The story is told in first person by Philip so that you experience Philip's bewilderment about Rachel right along with him. Is she an amazing person or an influence of evil? You are not able to answer that question for sure until Philip does at the end. The underlying threat of doom is classic du Maurier and makes for a thrilling yet chilling read.

Steamboat Gothic, Frances Parkinson Keyes, Julian Messner Inc, 1952, 560 pp

At #5 on the bestseller list is another work of historical fiction, based in the New Orleans area from 1869-1930 with scenes in New York City and France. Clyde Batchelor had been a riverboat gambler on the Mississippi and a speculator during the Civil War. But he fell in love with a Southern Civil War Widow from Virginia, so he went straight, married her and bought a plantation home on the Mississippi.

Steamboat Gothic was the style of that home, built to look like one of the great floating pleasure palaces. There Clyde and his wife Lucy lived and loved, raised Lucy's daughter from her first marriage and overcame the difficulties of life.

Later on, Clyde's grandson Larry becomes the main character, lives through WWI and ultimately brings his French wife to the plantation. Many characters have secrets which causes a share of trouble in their lives. But through loss and tragedy, love and hard work win the day. What else would you expect from a historical romance?

This is good storytelling with richly portrayed characters and is Keyes' best book since The River Road in 1945.

Friday, February 01, 2008


The Year of Magical Thinking, Joan Didion, Alfred A Knopf, 2005, 227 pp

I would not have read this book except that it was picked by one of my reading groups. I didn't look forward to reading about someone else's loss and grief and wading through a lot of emotional heavy waters. As it turned out, the only problem I had with the book was a certain lack of emotional depth, since Joan Didion applied her signature cerebral style to the story of her first year following her husband's death.

John Gregory Dunne had already had two heart surgeries and lived on into his seventies thanks to a pacemaker. Yet his death came as a complete shock to his wife. I realized that no matter how expected or prepared for, death is usually a shock to the living.

In the end I felt fine about Ms Didion's book and especially I understood the title to mean the kind of thinking that the living indulge in as a possible way to bring back the lost loved one. Because Didion is a writer by profession, I would like to think that writing this book was her way of dealing with what happened.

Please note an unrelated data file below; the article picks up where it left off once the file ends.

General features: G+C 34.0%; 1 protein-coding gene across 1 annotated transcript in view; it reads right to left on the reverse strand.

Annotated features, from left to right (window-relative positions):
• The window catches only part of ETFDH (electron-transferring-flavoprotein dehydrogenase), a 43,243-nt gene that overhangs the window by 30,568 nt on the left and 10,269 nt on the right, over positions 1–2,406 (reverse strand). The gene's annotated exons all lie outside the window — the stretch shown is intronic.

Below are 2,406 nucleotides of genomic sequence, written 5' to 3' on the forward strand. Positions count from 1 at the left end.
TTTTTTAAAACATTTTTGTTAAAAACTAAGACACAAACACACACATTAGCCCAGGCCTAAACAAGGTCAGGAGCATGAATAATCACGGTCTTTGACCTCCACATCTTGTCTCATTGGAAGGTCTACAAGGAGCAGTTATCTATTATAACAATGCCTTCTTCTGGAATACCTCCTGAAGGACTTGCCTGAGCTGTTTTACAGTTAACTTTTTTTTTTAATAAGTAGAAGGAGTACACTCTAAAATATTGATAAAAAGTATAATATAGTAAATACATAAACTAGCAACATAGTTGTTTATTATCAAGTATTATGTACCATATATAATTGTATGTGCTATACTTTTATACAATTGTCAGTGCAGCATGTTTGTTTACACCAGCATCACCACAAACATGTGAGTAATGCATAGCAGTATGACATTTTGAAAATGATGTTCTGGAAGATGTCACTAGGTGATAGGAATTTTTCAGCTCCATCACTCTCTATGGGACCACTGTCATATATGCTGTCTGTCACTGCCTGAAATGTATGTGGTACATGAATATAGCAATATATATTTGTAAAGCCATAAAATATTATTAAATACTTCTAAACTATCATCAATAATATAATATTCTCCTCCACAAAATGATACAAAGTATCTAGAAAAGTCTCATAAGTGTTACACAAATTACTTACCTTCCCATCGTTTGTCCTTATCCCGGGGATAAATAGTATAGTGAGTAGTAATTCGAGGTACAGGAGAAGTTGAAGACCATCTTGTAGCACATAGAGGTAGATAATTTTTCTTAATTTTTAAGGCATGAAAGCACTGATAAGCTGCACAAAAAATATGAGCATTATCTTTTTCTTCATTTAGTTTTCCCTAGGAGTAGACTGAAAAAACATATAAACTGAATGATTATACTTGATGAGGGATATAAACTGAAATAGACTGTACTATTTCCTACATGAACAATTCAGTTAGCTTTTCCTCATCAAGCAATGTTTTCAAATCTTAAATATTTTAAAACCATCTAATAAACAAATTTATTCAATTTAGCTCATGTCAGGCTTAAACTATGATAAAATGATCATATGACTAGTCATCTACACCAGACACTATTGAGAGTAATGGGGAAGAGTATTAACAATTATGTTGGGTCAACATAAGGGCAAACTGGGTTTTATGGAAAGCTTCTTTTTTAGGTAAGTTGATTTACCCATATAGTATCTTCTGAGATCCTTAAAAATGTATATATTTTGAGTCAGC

Personally I feel that death is much harder on the living than on the one who died. I also believe that the death of the body is not the end of life for an individual, and if that is an example of magical thinking, so be it. What I think is that people should be allowed to think what they like to think and I get that Joan Didion would agree with me on that.


Brothers, Da Chen, Shaye Arehart Books, 2006, 421 pp

The brothers are Tan, son of a powerful general in the height of China's Cultural Revolution, and Shento, the general's illegitimate son. Tan was raised in comfort and luxury while Shento, whose mother killed herself on the day of his birth, was raised by an old healer and his wife in a small mountainside village.

As times and politics change, each brother is driven by opposing passions. Tan wants only to glorify his father and fulfill the teachings of his grandparents. Shenko survives the deaths of his forster parents and a cruel orphanage with the undying will to revenge his desertion by his true father. In a quirky plot twist both young men fall in love with Sumi, a young woman who writes a popular novel. The novel then becomes the rallying point for the democratic views of the new revolutionary party, many members of which are eventually slaughtered at Tiananmen Square.

It is a big family saga of a novel in grand American bestseller style. The writing is passable and keeps the reader breathlessly turning pages. I read this fairly long book in a day and a half. What I liked best was finally getting straight the events of this chapter in Chinese history, of which (because I've never been good at following current events) I had only a hazy concept. I have to thank Lisa See whose early political thrillers got me interested in China and Da Chen, who wrote a compelling history of times through which he actually lived.